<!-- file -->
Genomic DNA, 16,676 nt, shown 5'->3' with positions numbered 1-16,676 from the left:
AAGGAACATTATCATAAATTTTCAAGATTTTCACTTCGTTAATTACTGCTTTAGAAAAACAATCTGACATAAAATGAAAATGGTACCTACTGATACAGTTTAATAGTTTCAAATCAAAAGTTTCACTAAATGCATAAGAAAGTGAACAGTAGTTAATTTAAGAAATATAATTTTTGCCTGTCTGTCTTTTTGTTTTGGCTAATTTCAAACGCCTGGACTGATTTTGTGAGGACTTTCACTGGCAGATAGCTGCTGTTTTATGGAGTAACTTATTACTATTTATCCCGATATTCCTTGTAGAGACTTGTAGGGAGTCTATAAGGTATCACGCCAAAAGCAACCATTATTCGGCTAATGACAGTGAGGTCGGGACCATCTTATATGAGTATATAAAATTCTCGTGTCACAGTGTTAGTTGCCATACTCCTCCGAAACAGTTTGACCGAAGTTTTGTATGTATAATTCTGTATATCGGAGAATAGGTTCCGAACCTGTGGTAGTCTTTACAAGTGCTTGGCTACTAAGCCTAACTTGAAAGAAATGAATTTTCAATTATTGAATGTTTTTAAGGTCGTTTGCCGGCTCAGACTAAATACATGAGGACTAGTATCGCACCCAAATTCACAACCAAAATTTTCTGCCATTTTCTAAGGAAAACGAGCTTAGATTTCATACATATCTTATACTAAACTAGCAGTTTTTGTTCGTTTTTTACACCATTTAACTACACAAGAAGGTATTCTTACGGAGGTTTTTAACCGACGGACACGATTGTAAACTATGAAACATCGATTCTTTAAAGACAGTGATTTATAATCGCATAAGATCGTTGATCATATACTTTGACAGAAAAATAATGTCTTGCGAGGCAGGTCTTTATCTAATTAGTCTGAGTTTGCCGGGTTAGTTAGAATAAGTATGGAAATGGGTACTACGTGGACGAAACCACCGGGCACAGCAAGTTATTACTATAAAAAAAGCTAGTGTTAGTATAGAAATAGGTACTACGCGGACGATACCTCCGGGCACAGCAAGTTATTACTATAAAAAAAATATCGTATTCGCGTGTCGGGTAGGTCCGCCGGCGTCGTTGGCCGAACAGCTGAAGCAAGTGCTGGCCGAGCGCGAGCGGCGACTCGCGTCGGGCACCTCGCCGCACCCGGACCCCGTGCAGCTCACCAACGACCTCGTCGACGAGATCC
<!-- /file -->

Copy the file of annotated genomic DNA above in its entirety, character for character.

Genomic DNA, 16,676 nt, shown 5'->3' with positions numbered 1-16,676 from the left:
AAGGAACATTATCATAAATTTTCAAGATTTTCACTTCGTTAATTACTGCTTTAGAAAAACAATCTGACATAAAATGAAAATGGTACCTACTGATACAGTTTAATAGTTTCAAATCAAAAGTTTCACTAAATGCATAAGAAAGTGAACAGTAGTTAATTTAAGAAATATAATTTTTGCCTGTCTGTCTTTTTGTTTTGGCTAATTTCAAACGCCTGGACTGATTTTGTGAGGACTTTCACTGGCAGATAGCTGCTGTTTTATGGAGTAACTTATTACTATTTATCCCGATATTCCTTGTAGAGACTTGTAGGGAGTCTATAAGGTATCACGCCAAAAGCAACCATTATTCGGCTAATGACAGTGAGGTCGGGACCATCTTATATGAGTATATAAAATTCTCGTGTCACAGTGTTAGTTGCCATACTCCTCCGAAACAGTTTGACCGAAGTTTTGTATGTATAATTCTGTATATCGGAGAATAGGTTCCGAACCTGTGGTAGTCTTTACAAGTGCTTGGCTACTAAGCCTAACTTGAAAGAAATGAATTTTCAATTATTGAATGTTTTTAAGGTCGTTTGCCGGCTCAGACTAAATACATGAGGACTAGTATCGCACCCAAATTCACAACCAAAATTTTCTGCCATTTTCTAAGGAAAACGAGCTTAGATTTCATACATATCTTATACTAAACTAGCAGTTTTTGTTCGTTTTTTACACCATTTAACTACACAAGAAGGTATTCTTACGGAGGTTTTTAACCGACGGACACGATTGTAAACTATGAAACATCGATTCTTTAAAGACAGTGATTTATAATCGCATAAGATCGTTGATCATATACTTTGACAGAAAAATAATGTCTTGCGAGGCAGGTCTTTATCTAATTAGTCTGAGTTTGCCGGGTTAGTTAGAATAAGTATGGAAATGGGTACTACGTGGACGAAACCACCGGGCACAGCAAGTTATTACTATAAAAAAAGCTAGTGTTAGTATAGAAATAGGTACTACGCGGACGATACCTCCGGGCACAGCAAGTTATTACTATAAAAAAAATATCGTATTCGCGTGTCGGGTAGGTCCGCCGGCGTCGTTGGCCGAACAGCTGAAGCAAGTGCTGGCCGAGCGCGAGCGGCGACTCGCGTCGGGCACCTCGCCGCACCCGGACCCCGTGCAGCTCACCAACGACCTCGTCGACGAGATCC